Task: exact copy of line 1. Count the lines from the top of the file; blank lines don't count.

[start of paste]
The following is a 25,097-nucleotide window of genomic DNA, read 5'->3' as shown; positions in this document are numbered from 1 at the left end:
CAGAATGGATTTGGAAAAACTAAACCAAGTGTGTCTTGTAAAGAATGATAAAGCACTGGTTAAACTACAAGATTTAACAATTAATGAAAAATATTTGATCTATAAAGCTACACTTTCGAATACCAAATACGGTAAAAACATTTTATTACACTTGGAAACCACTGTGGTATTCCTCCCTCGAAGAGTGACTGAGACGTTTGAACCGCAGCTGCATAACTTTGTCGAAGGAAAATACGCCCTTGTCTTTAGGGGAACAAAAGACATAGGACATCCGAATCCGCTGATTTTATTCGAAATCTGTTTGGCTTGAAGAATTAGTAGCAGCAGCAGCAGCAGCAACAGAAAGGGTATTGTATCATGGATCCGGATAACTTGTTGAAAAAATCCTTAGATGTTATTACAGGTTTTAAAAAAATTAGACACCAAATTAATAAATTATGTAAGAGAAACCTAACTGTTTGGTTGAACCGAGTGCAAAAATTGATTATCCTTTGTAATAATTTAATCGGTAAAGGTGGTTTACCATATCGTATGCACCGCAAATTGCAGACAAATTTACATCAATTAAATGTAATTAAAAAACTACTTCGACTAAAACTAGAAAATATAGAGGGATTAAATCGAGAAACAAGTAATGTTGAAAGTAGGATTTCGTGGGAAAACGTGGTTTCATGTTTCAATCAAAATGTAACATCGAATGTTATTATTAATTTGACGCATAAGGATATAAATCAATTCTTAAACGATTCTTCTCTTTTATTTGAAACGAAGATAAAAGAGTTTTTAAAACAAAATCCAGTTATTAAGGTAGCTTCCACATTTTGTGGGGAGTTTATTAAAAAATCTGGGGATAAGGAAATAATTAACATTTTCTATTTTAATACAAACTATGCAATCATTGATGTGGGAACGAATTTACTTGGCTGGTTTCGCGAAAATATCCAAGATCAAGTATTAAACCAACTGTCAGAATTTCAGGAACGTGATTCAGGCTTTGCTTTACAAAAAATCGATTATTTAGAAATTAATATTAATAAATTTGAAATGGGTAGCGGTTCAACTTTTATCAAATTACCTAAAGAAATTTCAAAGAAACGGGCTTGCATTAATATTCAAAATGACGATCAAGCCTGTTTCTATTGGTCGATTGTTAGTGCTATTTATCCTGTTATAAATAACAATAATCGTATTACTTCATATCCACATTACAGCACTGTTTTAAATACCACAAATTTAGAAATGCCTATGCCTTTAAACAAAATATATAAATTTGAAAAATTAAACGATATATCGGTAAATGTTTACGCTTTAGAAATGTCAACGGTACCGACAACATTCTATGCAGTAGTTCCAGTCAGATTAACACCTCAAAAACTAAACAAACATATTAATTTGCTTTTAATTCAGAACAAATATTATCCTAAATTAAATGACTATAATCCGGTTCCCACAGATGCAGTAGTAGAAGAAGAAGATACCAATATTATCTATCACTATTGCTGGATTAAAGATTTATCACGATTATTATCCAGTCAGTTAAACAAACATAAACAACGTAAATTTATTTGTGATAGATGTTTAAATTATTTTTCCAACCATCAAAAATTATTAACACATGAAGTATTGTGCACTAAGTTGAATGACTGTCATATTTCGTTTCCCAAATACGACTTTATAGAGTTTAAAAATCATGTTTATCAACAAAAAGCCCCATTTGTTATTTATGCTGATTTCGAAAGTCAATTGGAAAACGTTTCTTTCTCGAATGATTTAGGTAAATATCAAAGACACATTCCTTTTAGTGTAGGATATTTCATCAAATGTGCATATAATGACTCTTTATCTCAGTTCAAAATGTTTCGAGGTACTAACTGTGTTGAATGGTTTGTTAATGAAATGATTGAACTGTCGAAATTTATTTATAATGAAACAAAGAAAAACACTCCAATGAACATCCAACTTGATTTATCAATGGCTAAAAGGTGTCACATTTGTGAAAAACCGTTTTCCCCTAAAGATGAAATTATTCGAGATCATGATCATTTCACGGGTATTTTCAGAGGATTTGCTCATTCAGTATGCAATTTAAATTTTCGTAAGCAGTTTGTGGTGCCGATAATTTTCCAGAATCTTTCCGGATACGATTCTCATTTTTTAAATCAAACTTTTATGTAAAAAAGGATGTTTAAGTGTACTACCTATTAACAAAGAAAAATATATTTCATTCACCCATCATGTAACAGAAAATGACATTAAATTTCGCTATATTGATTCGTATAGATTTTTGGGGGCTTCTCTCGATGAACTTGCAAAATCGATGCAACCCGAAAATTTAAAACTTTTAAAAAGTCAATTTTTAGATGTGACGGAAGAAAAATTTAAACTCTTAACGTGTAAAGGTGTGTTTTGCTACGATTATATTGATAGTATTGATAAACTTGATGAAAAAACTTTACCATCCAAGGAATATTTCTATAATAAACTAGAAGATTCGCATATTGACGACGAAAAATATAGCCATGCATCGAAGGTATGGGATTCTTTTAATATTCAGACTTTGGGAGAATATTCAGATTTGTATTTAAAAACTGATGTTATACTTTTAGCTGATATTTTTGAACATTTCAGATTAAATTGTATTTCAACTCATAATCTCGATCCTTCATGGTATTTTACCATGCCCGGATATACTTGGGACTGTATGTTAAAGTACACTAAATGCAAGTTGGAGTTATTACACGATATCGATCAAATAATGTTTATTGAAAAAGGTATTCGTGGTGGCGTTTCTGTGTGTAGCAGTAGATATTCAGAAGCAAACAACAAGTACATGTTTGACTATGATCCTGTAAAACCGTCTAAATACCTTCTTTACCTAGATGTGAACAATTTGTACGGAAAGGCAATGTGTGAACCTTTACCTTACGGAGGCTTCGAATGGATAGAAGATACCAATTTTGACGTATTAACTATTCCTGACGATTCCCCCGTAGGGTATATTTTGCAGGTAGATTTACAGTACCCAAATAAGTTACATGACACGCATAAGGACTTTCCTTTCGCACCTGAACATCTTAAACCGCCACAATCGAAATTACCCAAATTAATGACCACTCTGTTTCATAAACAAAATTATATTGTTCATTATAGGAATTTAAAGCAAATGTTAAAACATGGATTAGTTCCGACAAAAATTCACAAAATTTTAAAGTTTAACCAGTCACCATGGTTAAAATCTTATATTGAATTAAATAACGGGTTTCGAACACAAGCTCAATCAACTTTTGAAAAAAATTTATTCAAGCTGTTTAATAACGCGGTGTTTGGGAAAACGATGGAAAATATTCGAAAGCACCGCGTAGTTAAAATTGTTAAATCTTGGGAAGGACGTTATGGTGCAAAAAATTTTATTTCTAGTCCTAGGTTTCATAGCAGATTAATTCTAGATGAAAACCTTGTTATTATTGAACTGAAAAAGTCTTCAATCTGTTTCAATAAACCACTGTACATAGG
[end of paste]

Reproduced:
The following is a 25,097-nucleotide window of genomic DNA, read 5'->3' as shown; positions in this document are numbered from 1 at the left end: